Thu | Jan 27, 2022

Ingrid Parchment | What is Escazú Agreement and why we need it

Published:Friday | April 30, 2021 | 12:05 AM
This file photo shows signs of erosion at Negril beach.
This file photo shows signs of erosion at Negril beach.
Ingrid Parchment
Ingrid Parchment
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On International Earth Day, the Escazú Agreement came into force, having been ratified by 12 countries – Antigua and Barbuda, Bolivia, Ecuador, Guyana, Nicaragua, Panama, St Kitts and Nevis, St Lucia, St Vincent and the Grenadines, Uruguay, Argentina and Mexico.

The Escazú Agreement is a historic regional agreement on access to information, public participation and justice in environmental matters in Latin America and the Caribbean. The agreement takes its name from Escazú, Costa Rica, where in 2018 after two years of preparation and negotiation among the countries of the region, the agreement was adopted.

WHY WE NEED ESCAZU?

The Escazú Agreement recognises that the right to a healthy environment is a human right. In fact, the right to a healthy environment is in Jamaica’s Constitution – Charter of Rights.

The treaty aims to achieve the effective implementation of the rights to access environmental information, public participation as well as justice regarding environmental matters.

Escazú ensures that citizens can:

• Access information on the state of the environment and the decisions and plans that may affect it.

• Effectively participate in the environmental decision-making process.

• Voice their opinions and take legal action to seek redress to protect the environment.

Although having been integrally involved in the work leading to the adoption of the Escazú Agreement and being among the 24 countries to sign the agreement, when it came into force on April 22, this will not be directly implemented in Jamaica unless Jamaica chooses to become a party.

We do hope that by the end of this year, our government will approve Jamaica’s accession to the Escazú Agreement.

Caribbean Coastal Area Management Foundation (C-CAM), in collaboration with other partners, is engaged in a number of activities to help move our elected representatives towards the decision to approve the Escazú Agreement for Jamaica.

1.Raising public awareness to ensure that citizens understand the agreement and how this empowers them in regard to environmental rights. Information is shared on our social media channels and website.

2. Conducting an assessment of Jamaica’s laws and policies and reforms that would support Jamaica’s implementation of the Escazú Agreement. The outcome of this will be recommendations for the reforms necessary to ensure that Jamaica’s laws and policies are aligned to what is required by the Escazú Agreement.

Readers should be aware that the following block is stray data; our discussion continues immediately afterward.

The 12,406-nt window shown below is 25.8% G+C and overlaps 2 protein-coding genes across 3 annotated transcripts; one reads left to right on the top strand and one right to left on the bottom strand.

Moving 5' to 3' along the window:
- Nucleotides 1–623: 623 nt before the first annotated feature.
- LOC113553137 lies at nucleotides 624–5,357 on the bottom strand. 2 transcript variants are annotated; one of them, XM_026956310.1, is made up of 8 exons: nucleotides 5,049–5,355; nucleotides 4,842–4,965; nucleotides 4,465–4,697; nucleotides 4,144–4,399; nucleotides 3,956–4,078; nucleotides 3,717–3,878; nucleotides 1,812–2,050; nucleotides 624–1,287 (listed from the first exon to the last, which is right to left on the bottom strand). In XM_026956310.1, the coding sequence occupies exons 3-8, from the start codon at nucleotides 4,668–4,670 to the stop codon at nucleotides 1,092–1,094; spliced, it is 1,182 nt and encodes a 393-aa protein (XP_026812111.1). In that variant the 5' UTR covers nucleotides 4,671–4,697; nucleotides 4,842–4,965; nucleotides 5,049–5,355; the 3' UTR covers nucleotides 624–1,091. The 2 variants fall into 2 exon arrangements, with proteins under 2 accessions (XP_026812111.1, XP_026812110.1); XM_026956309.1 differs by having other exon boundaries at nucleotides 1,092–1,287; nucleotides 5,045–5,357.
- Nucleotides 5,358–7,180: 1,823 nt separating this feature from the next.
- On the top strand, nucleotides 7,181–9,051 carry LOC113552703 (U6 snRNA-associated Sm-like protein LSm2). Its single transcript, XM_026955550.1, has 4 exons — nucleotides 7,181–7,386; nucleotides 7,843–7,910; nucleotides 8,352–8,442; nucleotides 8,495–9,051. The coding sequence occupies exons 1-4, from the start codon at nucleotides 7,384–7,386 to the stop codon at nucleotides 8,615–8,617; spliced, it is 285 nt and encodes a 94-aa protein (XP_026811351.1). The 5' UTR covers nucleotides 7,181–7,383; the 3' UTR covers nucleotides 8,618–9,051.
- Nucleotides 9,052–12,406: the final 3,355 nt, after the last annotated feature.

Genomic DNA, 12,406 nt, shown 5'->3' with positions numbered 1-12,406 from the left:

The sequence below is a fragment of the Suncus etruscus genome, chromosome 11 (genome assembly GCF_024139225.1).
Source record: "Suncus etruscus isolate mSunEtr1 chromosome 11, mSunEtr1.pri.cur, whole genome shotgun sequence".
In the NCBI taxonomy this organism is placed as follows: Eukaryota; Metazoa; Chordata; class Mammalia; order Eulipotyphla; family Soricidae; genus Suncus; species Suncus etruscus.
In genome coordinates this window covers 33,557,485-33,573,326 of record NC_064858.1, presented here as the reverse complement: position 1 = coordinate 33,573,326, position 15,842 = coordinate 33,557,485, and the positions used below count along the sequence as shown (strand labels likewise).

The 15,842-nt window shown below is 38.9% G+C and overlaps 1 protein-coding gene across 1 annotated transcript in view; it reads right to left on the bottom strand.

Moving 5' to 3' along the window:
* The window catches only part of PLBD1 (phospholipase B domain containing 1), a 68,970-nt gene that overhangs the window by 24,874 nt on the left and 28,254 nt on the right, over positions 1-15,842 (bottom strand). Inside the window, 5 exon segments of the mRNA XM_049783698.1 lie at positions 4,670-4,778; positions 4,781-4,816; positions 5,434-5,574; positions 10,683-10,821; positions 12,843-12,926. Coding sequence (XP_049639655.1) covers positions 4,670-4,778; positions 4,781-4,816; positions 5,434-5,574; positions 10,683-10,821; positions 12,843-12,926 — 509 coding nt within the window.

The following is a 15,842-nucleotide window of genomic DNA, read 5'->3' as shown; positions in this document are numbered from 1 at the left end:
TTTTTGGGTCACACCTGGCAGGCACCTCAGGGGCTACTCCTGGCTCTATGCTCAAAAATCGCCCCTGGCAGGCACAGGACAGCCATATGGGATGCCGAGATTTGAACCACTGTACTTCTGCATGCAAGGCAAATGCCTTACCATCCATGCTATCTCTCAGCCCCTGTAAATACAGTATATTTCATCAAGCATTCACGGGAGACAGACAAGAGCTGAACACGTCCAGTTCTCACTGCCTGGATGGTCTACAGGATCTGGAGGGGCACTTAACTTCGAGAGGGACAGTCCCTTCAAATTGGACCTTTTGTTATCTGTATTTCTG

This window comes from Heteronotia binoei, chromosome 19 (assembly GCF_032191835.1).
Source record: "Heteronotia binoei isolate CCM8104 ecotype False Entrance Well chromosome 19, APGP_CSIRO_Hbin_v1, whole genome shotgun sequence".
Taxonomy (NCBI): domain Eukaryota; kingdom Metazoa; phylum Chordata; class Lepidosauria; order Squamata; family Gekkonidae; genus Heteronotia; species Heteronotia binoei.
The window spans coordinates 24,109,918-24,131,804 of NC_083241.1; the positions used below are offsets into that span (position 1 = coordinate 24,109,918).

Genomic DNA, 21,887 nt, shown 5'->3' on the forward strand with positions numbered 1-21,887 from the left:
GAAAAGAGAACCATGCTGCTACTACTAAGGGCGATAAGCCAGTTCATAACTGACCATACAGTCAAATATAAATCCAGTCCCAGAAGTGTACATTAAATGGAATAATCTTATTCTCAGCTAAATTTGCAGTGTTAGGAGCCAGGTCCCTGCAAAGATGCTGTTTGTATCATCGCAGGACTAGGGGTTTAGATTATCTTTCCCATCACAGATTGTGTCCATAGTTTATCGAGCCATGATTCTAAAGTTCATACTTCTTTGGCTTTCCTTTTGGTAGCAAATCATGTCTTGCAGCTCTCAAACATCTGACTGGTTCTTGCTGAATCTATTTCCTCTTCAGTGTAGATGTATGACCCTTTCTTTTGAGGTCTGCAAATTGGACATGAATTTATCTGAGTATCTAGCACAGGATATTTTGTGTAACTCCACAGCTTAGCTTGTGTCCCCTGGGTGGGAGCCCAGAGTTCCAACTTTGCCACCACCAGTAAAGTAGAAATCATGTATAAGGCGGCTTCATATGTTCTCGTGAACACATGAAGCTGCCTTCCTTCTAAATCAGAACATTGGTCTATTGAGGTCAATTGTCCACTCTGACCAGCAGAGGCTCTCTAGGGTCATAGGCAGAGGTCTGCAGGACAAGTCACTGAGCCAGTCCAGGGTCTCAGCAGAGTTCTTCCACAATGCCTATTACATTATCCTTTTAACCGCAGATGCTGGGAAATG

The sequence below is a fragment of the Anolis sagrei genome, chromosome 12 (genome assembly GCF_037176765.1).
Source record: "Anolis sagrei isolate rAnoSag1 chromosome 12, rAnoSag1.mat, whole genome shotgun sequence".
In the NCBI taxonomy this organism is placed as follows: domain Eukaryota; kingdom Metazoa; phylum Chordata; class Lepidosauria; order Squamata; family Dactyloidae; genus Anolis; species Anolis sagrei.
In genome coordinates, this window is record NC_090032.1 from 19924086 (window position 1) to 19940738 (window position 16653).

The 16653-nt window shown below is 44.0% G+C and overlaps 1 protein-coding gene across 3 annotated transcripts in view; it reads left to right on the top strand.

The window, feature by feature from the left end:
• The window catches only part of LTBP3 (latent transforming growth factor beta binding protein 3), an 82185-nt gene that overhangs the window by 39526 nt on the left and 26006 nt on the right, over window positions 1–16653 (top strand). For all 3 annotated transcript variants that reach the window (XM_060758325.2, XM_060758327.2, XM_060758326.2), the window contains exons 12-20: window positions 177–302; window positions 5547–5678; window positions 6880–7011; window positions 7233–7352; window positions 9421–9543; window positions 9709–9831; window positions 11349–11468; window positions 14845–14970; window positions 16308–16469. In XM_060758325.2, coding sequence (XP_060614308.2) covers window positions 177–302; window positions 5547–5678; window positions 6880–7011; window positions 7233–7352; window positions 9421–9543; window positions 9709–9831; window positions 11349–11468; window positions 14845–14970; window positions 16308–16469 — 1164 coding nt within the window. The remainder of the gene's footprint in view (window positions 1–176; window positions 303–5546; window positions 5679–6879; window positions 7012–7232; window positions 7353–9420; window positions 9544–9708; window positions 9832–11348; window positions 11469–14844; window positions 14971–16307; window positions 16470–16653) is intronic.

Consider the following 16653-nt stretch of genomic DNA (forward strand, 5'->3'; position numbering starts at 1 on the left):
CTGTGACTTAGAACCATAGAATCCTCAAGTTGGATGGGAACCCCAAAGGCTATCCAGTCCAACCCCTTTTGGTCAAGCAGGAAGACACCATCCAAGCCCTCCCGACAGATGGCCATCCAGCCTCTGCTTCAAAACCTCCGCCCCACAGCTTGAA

C-CAM and our partners are actively engaging government to ensure that the barriers to Jamaica acceding to the Escazú Agreement are addressed.

EMPOWER PEOPLE

In a recent discussion on CANARI Caribbean’s podcast series ‘Escazú is For You’ Danielle Andrade-Goffe, elected representative of the public on the Escazú Agreement, said “Escazú is a means to empower people. I think what the Escazú Agreement is telling everyone is that not only should you have the power, but you have a right. I think that it will bring about a cultural shift. It will make people bolder and more courageous to stand up for their rights and for the things that affect them.”

When Jamaica accedes to the Escazú Agreement, that will be an important step in ensuring environmental justice for all Jamaicans. By so doing, our Government will make a firm commitment on behalf of the citizens of Jamaica – a commitment to ensure that we can enjoy environmental rights such as access to information on the state of our environment and participation in the plans and decisions taken on our behalf, and also give us access to justice if we feel that our environment has been damaged or we are excluded from the environmental decision-making processes.

In his message for International Earth Day 2020, Daryl Vaz, then minister without portfolio (Land, Environment, Climate Change & Investment) in the Ministry of Economic Growth and Job Creation, acknowledged Jamaica’s vulnerability to the impact of climate change and the importance of protecting the environment for the benefit of the people of Jamaica.

I appeal to the Jamaican Government to follow through on its commitments to give the Jamaican people environmental justice. Please take that firm step towards guaranteeing our citizens the environmental protections and rights that we deserve.

Ingrid Parchment, is the executive director of C-CAM, an environmental and development organisation working primarily in the Portland Bight Protected Area. For more information on the Escazú Agreement, visit www.ccam.org.jm